Our parks programs and partnerships allow citizens and community groups to take an active role in contributing to the improvement of our parks and trails. Learn more about these programs and the impact that they have on our green spaces.
The Park Gift Program has been developed to allow citizens, community groups, businesses or organizations to donate park gifts to the City of Abbotsford for the enhancement of public parks and trail system. You can donate a bench, picnic table, tree or plaque.
As a “Good Neighbour” the City of Abbotsford will consider cost sharing the installation of fences constructed on residential properties shared with municipal parks and /or pedestrian walkways.
The Little Libraries in Parks were created in partnership with the Rotary Club of Abbotsford-Sumas. The libraries are funded and stocked by members of the Rotary Club of Abbotsford-Sumas, and installed by City staff. The goal of the program is to increase literacy by providing books for people to take home or enjoy in the parks. Little Libraries can be found at the following parks:
- Dave Kandal Park at 3575 Crestview Avenue
- DeLair Park at 35570 Old Yale Road
- Mill Lake Park at 32960 Mill Lake Road
The City of Abbotsford competed in the Communities in Bloom competition at the Provincial level in 2017, and received 4 out of 5 Blooms. In 2018 City was awarded the coveted 5 out of 5 blooms. City of Abbotsford competed at the national level again in 2019, and received 5 blooms Bronze Level.
Due to COVID, 2020's events were scaled back but 2021 holds promise for great things!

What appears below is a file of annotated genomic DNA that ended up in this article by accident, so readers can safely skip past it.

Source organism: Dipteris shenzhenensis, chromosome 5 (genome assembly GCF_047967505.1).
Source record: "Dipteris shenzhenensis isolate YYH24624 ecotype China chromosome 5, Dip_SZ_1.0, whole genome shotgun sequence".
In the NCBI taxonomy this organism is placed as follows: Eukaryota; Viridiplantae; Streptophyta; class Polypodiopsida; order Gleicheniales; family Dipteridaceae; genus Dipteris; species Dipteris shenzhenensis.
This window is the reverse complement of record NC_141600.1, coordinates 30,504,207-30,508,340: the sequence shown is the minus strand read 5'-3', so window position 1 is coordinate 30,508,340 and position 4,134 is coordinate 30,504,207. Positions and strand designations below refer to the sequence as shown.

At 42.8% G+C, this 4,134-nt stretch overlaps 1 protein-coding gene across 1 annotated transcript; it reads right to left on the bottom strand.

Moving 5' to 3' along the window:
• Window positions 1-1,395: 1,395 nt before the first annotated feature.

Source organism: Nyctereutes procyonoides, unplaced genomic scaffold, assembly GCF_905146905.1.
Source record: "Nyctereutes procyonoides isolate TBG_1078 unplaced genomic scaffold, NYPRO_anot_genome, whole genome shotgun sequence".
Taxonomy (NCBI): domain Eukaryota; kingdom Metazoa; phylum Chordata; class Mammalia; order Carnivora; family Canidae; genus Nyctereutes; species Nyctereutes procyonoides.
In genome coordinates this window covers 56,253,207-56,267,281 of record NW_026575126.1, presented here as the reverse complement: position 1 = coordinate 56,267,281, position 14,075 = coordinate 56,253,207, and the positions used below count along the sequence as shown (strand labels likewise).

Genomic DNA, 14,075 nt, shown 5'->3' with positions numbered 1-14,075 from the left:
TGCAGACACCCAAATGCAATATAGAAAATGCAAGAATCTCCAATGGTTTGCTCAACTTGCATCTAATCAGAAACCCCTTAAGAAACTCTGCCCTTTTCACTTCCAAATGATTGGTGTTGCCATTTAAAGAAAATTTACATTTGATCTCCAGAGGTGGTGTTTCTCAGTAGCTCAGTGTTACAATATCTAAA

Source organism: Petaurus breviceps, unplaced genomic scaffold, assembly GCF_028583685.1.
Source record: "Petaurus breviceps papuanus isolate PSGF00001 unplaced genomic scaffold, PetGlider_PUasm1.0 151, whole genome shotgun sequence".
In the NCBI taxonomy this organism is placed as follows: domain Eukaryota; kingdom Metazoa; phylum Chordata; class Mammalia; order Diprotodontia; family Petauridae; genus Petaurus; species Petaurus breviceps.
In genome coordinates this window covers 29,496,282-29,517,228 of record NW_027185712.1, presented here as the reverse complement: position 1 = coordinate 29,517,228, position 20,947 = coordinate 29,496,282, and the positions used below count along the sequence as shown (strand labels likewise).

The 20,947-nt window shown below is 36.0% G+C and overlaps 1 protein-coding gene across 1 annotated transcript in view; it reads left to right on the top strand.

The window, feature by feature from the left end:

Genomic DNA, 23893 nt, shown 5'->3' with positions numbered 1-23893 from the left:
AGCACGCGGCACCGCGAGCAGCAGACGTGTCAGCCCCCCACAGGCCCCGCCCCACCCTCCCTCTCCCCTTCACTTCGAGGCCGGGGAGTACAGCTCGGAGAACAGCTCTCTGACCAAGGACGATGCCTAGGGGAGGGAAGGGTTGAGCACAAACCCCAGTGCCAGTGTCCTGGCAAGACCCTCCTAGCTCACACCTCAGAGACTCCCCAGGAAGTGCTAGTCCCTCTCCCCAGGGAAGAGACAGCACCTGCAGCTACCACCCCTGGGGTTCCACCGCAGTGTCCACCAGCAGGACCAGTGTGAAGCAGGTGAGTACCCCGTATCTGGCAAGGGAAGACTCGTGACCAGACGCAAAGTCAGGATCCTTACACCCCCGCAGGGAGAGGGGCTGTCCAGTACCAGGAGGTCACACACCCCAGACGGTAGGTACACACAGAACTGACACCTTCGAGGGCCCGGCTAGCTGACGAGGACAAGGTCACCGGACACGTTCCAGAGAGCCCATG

Find out how you can get involved in the Communities in Bloom programs and events.
The objective of the Abbotsford Community Garden is to create space for people to learn about and participate in growing some of their own food organically – planning, planting, tending and ultimately reaping the benefits of their labour. This community garden offers a unique opportunity for a wide cross-section of Abbbotsford residents to come together and garden as neighbours. People of every age, ethnic background and gardening experience are participating.
The Community Gardens are operated by Abbotsford Community Garden and are located at 1786 Angus Campbell Road.
Live 5-2-1-0 Playboxes are industrial metal jobsite boxes that are installed in community parks and contain equipment and ideas for active play. The boxes are wrapped with colourful vinyl graphics and secured with combination locks; the code to open a Playbox is freely accessible to families.
As part of developing a healthy community the City of Abbotsford has partnered with Fraser Health, Abbotsford Community Services, Pacific Sport, the Abbotsford News, the Abbotsford School District and the University of the Fraser Valley to install several of these boxes filled play equipment such as balls, jump ropes, hula hoops and more.
The City of Abbotsford believes in helping families raise healthy children. We know that children, who are raised in an environment where they are active, have better physical and emotional health, perform better academically, and have greater leadership skills.
Physical activity also lowers depression and crime rates while increasing productivity and innovation. As a community, we all want our kids to be healthy, to play, and to have fun but the reality is that there can be a number of challenges to making that happen:
- They perhaps grew up in a family that didn’t engage in play or they are so busy trying to keep up with everything that they don’t have the time to think about how to play with their kids.
- Lack of money – buying toys and props to play with outside isn’t within the financial reach of many families in Abbotsford.
- Program barriers – signing kids up for programs can present a number of barriers for parents such as cost, location (it’s yet another place they have to take their child to/from), scheduling (it can be tough to try and fit the program schedule - life can be unpredictable)